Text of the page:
Lisa Levin, a biological oceanographer at Scripps Institution of Oceanography at the University of California San Diego, will receive the Prince Albert I Grand Medal, the highest international distinction dedicated to ocean sciences presented by the Oceanographic Institute, Prince Albert I of Monaco Foundation.
Levin was selected to receive this award in the science section alongside South Korean politician and diplomat Ban Ki-moon, the eighth Secretary-General of the United Nations, who will be awarded in the mediation section. Levin and Ki-moon will be honored at a ceremony at the Oceanographic Museum of Monaco on Nov. 7, 2019, in the presence of His Serene Highness Prince Albert II of Monaco.
The Oceanographic Institute of Monaco said it chose Levin as the 2019 science lauréat for her considerable work that “seeks to highlight the need for the political, technological, and economic sectors to work alongside scientists with the aim of paying more attention to the impacts of human activity on marine environments.”
“It is a great honor to be recognized by the Oceanographic Institute of Monaco, which has been so important in raising the profile of the ocean in the science, conservation and policy worlds,” said Levin, a Scripps Oceanography professor and marine ecologist who specializes in the study of benthic ecosystems in the deep sea. “I also see this medal as recognition of the major role the deep ocean has to play in the future of our planet.”
Throughout her career, Levin has been on the forefront of research that shows how environmental conditions shape deep-sea communities on continental margins and how climate change is impacting vulnerable ecosystems in the deep sea through ocean deoxygenation. Levin has been a leader in advancing conservation and observation of deep-sea ecosystems, but has also made valuable contributions to the fields of coastal wetland ecology and larval connectivity.
Her deep-sea research has been conducted over the past three decades on the margins of the Pacific, Indian and Atlantic oceans using ships, submersibles and remotely operated vehicles (ROVs) to sample and conduct experiments. She has participated in more than 45 oceanographic expeditions around the world and served as chief scientist on about a third of these. Notably, she has descended to the deep ocean more than 50 times in Alvin, a mini-submarine operated by Woods Hole Oceanographic Institution.
Scripps Director Margaret Leinen nominated Levin for the Prince Albert I Grand Medal in recognition of her pioneering work in biological oceanography as well as her “highly influential” work on behalf of ocean stewardship.
“I am delighted that the institute has decided to honor Dr. Levin’s extraordinary career,” said Leinen, who also serves as vice chancellor for marine sciences at UC San Diego. “She is a world-renowned scientist, but also one who contributes greatly to advancing marine conservation and sustainable development through her work on marine policy, climate change policy, and government action.”
Levin is an alumna of Scripps Oceanography and has been a faculty member at Scripps since 1992. She served as Biology Section Head for three years and as director for Scripps’ Center for Marine Biodiversity and Conservation (CMBC) for six years. She founded and co-leads the Deep Ocean Stewardship Initiative (DOSI), dedicated to bringing deep-sea science to policy makers, and has been instrumental in efforts to develop the Deep Ocean Observing Strategy (DOOS), a global initiative to integrate deep observing efforts to benefit science and society.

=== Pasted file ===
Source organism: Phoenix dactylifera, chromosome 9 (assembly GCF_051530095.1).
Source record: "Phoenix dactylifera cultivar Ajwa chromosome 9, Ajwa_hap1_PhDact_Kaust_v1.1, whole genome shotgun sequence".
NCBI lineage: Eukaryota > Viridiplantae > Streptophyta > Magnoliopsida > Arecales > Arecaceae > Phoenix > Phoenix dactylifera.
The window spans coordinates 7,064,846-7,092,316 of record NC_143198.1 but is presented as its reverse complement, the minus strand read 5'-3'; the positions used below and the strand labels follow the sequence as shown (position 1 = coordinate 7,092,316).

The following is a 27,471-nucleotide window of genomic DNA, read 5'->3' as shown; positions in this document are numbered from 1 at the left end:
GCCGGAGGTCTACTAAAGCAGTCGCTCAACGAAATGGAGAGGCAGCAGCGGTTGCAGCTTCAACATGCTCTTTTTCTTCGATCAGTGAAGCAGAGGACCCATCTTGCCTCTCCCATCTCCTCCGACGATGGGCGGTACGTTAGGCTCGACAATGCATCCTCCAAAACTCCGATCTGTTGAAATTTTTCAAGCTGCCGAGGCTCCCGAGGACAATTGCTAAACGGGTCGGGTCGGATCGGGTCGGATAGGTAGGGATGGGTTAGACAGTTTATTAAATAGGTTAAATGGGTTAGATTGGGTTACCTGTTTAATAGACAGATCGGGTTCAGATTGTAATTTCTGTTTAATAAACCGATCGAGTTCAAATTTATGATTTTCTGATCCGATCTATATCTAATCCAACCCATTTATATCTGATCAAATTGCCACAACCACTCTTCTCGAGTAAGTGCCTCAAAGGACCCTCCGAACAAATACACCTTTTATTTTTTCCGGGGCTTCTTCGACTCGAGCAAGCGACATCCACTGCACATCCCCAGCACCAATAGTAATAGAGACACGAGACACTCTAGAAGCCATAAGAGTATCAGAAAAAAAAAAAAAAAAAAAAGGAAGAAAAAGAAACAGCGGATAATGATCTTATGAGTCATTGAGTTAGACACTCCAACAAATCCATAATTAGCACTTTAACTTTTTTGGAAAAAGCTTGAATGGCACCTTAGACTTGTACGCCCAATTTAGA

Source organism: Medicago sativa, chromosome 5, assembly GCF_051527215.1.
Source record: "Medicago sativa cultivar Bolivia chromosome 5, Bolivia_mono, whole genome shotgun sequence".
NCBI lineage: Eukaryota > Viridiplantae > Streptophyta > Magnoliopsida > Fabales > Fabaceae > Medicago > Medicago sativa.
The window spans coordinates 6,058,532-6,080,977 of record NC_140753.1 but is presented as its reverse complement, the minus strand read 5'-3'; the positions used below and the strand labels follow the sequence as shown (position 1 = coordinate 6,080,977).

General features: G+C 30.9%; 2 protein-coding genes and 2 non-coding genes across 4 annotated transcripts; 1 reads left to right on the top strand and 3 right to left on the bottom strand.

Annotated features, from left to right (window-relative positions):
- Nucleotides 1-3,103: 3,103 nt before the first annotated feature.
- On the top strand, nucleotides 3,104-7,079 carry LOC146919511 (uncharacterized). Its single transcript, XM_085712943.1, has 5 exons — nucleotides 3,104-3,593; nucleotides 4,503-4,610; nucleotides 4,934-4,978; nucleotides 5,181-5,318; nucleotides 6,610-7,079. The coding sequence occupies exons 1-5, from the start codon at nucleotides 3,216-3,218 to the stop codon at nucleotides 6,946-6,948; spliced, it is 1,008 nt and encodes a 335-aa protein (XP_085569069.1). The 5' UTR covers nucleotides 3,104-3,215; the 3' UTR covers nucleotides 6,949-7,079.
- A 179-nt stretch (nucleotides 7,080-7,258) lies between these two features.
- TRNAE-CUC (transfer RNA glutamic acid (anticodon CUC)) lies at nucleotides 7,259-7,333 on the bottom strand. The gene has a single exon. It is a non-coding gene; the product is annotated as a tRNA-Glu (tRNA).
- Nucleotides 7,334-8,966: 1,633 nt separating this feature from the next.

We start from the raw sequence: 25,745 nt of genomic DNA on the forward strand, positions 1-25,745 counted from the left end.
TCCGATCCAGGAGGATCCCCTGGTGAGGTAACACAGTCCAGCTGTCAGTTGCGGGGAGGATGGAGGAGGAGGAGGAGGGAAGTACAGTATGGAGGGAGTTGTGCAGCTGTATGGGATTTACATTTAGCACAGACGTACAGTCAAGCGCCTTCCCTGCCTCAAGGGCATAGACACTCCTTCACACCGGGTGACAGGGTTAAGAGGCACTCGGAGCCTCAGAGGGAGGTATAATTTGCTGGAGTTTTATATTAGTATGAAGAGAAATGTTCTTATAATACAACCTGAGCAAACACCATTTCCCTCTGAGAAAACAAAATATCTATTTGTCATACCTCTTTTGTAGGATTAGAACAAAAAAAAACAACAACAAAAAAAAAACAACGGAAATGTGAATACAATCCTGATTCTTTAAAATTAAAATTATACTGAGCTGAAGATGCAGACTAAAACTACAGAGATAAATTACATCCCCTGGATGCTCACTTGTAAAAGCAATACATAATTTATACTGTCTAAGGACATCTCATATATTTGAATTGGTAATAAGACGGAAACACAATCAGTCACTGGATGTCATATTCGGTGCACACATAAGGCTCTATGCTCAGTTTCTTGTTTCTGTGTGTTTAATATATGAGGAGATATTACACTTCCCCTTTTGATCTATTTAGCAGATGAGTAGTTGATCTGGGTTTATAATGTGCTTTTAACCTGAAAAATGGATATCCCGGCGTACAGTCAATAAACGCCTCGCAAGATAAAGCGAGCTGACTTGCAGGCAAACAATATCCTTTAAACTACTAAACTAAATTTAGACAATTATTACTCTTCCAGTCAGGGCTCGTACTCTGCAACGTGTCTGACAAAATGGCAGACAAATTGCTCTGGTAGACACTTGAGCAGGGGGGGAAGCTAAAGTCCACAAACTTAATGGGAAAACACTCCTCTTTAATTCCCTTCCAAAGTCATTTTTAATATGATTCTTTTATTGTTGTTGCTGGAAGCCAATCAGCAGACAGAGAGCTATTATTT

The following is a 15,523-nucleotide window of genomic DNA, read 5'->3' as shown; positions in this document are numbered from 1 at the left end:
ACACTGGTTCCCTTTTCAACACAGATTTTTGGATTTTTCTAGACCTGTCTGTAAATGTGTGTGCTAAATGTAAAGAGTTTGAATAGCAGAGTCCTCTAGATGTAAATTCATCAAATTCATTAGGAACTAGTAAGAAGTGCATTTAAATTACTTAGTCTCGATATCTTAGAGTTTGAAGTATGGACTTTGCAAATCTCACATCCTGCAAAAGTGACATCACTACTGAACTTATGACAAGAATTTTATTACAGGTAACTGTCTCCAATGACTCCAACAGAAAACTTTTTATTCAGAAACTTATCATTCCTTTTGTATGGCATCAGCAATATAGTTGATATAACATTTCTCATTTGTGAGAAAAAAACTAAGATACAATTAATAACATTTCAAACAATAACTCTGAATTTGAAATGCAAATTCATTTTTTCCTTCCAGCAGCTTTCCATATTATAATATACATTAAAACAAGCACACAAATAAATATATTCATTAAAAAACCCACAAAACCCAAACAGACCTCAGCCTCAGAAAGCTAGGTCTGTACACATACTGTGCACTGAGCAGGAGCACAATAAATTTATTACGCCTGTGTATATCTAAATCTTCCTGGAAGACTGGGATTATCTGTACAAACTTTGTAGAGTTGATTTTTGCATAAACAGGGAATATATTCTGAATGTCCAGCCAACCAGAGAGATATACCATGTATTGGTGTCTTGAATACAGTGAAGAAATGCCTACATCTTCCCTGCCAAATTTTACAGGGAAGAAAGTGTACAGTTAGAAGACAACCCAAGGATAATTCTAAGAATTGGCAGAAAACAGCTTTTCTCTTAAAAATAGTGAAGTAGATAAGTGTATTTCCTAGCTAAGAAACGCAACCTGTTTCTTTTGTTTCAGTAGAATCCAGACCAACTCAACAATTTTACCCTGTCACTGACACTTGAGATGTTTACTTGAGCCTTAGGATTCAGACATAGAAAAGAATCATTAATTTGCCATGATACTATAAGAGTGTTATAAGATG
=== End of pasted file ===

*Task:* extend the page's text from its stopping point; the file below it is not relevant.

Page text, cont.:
A recognized and respected voice on threats to aquatic ecosystems, Levin’s reviews, commentaries, and policy papers can be found in outlets such as Science, Nature, and Marine Policy. She has served as contributing and lead author for the Intergovernmental Panel on Climate Change (IPCC) and frequently communicates with decision makers, ranging in scope from local advisory boards to global assemblies such as the International Seabed Authority, the Food and Agriculture Organization, and the United Nations Climate Change Conference of Parties (COP). She has authored more than 250 papers and her work has been cited more than 24,000 times.
Levin has mentored more than 30 graduate students and 35 undergraduate students. As director of CMBC, she developed interdisciplinary approaches to teaching ocean science in master’s and PhD programs, extending her influence to multiple institutions. She has contributed internationally as well, serving as a visiting professor in Namibia and South Africa and as a lecturer in Senegal, Chile, and India.
In addition to many other scientific awards, Levin received the A.C. Redfield Lifetime Achievement award from the Association of the Sciences of Limnology and Oceanography in 2018. She is also a fellow of the American Geophysical Union and the American Association for the Advancement of Science.
The prestigious Prince Albert I Grand Medal is given by the Oceanographic Institute of Monaco to honor scientists who have made outstanding contributions to the understanding of the oceans, as well as renowned figures who have raised the attention on the importance of keeping marine ecosystems healthy. It has been distributed annually since 1949, with lauréates honored in the categories of science and mediation. Previous recipients of the science award include famed underwater explorer and conservationist Jacques-Yves Cousteau (lauréat 1981) and late Scripps scientists Gifford Ewing (lauréat 1964) and Wolfgang Berger (lauréat 1991).
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